Academic journal article Merrill-Palmer Quarterly

Adolescents' True-Self Behavior and Adjustment: The Role of Family Security and Satisfaction of Basic Psychological Needs

Academic journal article Merrill-Palmer Quarterly

Adolescents' True-Self Behavior and Adjustment: The Role of Family Security and Satisfaction of Basic Psychological Needs

Article excerpt

The Self During Adolescence

The self is a complex construct that is frequently described as a psychosocial dynamic processing system characterized by a wide array of selfrelated constructs such as self-awareness, self-esteem, and self-regulation (Leary & Tangney, 2012; Mort & Mischel, 2012). Developmental^, Harter (2012a, 2012b) described the self as a cognitive and social construction through which children and adolescents create and construct theories of the self to endow their experiences with their own meaning while relating with their significant adults, peers, and those in the wider sociocultural context. These theories include self-concepts that are continuously monitored and reflected and are aimed at generating a stable mental configuration (Côté, 2009).

During adolescence, these theories go through major changes (Côté, 2009) mostly because, as adolescents mature, they begin to search for a solid, sophisticated, and abstract sense of subjectivity regarding who they are and how they fit into the social world in which they live (Steinberg, 2013). They discover and create their own unique selfhood as separate from that of their parents and others (Steinberg & Silk, 2002). Evidence has shown that during adolescence the self becomes more complex and differentiated as adolescents actively create, define, and differentiate roles, relationships, and situations related to their selves (Harter, Bresnick, Bouchey, & Whitesell, 1997; Harter, Waters, & Whitesell & 1997; Markus & Nurius, 1986). Thus, a certain level of intrapsychic conflict over opposing attributes of adolescents' self-portraits appears to be normative (Harter, 2002).

Research has indicated that there are distinct phases in the development of self-concept among adolescents (Harter, 2012a). Early adolescents' (age 10-13) thought about the self is characterized by a single abstraction: During this period there is no ability to compare contradictions cognitively regarding the depiction of the self. By contrast, conflicts peak in middle adolescence (age 14-16), (Harter, 2002, 2012a). During this phase, adolescents become aware of these mismatches and search for true-self experiences in different settings but are unable to resolve such conflicts (Harter &Monsour, 1992; Harter, Waters, & Whitesell, 1997).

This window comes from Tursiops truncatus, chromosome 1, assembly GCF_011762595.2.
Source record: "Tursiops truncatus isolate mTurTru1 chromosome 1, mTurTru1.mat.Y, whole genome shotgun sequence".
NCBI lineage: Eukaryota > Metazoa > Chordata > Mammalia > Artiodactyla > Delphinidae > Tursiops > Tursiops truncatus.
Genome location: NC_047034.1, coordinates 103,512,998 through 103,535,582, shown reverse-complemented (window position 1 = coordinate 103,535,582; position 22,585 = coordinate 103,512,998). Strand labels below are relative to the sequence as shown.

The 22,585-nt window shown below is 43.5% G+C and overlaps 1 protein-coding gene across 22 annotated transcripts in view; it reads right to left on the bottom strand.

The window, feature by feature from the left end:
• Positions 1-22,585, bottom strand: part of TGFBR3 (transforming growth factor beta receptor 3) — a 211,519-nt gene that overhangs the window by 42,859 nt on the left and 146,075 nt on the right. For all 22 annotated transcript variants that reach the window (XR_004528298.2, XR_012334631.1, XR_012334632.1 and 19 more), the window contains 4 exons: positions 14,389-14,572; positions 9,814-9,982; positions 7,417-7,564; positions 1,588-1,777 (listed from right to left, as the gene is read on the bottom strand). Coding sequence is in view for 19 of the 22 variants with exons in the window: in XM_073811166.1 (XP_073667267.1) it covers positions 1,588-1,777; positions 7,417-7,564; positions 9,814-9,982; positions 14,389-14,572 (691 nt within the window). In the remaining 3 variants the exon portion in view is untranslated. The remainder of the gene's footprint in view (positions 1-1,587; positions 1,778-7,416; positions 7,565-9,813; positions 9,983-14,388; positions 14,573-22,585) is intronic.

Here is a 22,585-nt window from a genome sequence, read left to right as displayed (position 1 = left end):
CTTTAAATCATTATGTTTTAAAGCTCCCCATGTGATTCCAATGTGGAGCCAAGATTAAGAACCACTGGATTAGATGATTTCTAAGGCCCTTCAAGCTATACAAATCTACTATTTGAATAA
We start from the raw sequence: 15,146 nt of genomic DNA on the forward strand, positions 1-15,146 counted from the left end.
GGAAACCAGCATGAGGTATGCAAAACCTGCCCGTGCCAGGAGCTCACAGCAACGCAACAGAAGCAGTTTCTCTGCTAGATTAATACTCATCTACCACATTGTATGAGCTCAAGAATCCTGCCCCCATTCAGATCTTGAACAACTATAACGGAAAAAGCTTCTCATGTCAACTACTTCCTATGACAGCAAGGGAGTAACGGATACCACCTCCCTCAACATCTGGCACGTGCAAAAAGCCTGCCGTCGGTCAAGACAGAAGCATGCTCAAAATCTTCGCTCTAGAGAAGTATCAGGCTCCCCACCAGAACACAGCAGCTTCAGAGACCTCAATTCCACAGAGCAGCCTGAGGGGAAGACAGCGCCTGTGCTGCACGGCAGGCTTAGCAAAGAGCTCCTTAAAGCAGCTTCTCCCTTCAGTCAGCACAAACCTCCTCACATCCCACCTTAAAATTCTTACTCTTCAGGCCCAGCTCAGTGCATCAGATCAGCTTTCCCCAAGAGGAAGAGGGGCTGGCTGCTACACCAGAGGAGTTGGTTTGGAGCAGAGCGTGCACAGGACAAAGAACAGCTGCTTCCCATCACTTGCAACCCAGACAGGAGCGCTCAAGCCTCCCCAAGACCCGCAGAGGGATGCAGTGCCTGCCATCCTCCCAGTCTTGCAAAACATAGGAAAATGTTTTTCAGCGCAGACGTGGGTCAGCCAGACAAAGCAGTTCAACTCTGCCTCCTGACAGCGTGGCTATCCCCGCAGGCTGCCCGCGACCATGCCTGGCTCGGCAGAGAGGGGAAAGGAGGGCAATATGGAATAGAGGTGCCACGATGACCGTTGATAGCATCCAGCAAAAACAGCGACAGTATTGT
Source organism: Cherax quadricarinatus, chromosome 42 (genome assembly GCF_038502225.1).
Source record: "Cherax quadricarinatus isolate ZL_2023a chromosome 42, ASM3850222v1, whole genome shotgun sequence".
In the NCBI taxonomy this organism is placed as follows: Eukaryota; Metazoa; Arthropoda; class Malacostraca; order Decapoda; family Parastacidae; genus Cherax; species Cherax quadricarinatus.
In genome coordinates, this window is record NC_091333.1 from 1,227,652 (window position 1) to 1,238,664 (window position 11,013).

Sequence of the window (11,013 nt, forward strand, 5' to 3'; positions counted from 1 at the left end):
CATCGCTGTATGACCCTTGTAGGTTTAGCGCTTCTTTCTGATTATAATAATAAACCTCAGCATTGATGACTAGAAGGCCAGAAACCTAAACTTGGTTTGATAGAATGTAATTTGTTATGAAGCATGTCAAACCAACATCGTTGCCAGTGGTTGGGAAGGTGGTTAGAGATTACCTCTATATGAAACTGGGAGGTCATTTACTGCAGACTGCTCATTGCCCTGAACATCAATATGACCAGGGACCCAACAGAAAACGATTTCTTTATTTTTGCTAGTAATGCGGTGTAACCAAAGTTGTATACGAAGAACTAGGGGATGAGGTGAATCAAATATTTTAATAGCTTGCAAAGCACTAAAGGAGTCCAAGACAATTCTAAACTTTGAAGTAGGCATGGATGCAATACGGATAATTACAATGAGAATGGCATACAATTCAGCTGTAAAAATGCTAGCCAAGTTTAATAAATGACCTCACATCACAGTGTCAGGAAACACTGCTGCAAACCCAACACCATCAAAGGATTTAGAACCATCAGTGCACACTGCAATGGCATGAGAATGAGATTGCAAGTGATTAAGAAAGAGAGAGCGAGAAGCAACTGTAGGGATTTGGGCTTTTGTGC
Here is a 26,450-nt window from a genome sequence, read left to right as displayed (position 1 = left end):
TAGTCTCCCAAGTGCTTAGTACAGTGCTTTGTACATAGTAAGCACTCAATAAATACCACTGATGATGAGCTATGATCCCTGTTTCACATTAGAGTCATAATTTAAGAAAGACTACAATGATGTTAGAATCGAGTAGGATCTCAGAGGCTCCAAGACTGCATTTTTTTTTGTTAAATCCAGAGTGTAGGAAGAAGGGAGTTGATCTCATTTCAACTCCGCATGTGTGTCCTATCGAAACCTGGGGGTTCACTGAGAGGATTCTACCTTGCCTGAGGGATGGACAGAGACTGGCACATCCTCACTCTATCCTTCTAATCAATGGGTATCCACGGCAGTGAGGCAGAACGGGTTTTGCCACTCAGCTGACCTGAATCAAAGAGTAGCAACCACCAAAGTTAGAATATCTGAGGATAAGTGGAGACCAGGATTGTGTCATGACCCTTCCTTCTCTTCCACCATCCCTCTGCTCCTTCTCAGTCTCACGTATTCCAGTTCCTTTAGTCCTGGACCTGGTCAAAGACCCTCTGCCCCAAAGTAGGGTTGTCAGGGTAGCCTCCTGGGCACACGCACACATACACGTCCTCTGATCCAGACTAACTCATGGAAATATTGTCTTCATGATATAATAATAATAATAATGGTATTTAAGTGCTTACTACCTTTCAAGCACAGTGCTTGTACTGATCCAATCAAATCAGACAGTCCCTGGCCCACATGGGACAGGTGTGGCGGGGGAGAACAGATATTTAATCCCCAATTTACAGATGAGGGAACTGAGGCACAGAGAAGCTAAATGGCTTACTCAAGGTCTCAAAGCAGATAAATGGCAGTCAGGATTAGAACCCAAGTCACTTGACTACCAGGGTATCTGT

True Versus False Self

The notion that there is such a thing as a true self is a common and familiar one in Western society (Schlegel, Hicks, Arndt, & King, 2009) and the importance of an inner core or true self in psychological functioning has a long-standing history in philosophical thought, as well as in a variety of contemporary personality theorists (e.g., Kohut, 1977; Winnicott, 1965). Harter (2002) described the true self as a cognitive schema representing those aspects of the self that the person considers to be most emblematic of his or her true nature. The true self refers to "owning one's personal experiences, be they thoughts, emotions, needs, wants, preferences, or beliefs. ... [It] further implies that one acts in accord with the true self, expressing oneself in ways that are consistent with inner thoughts and feelings" (p. 382). Based on this definition, the current study refers to the true self as a psychological construct describing who a person really is (Schlegel et al., 2009) as manifested through the individual's behaviors and knowledge.

Although factors influencing the true self are present early in childhood soon after the beginning of adolescence, adolescents actively begin to be interested in and concerned about whether their behavior reflects their true selves. Adolescents' descriptions of their true selves include "the real me inside," "my true feelings," and "behaving the way I want to behave and not how someone else wants me to be." In contrast, false selves have been described as "putting on an act" and "expressing things you don't really believe or feel" (Harter, Marold, Whitesell, & Cobbs, 1996; Harter, Waters, & Whitesell, 1997). …

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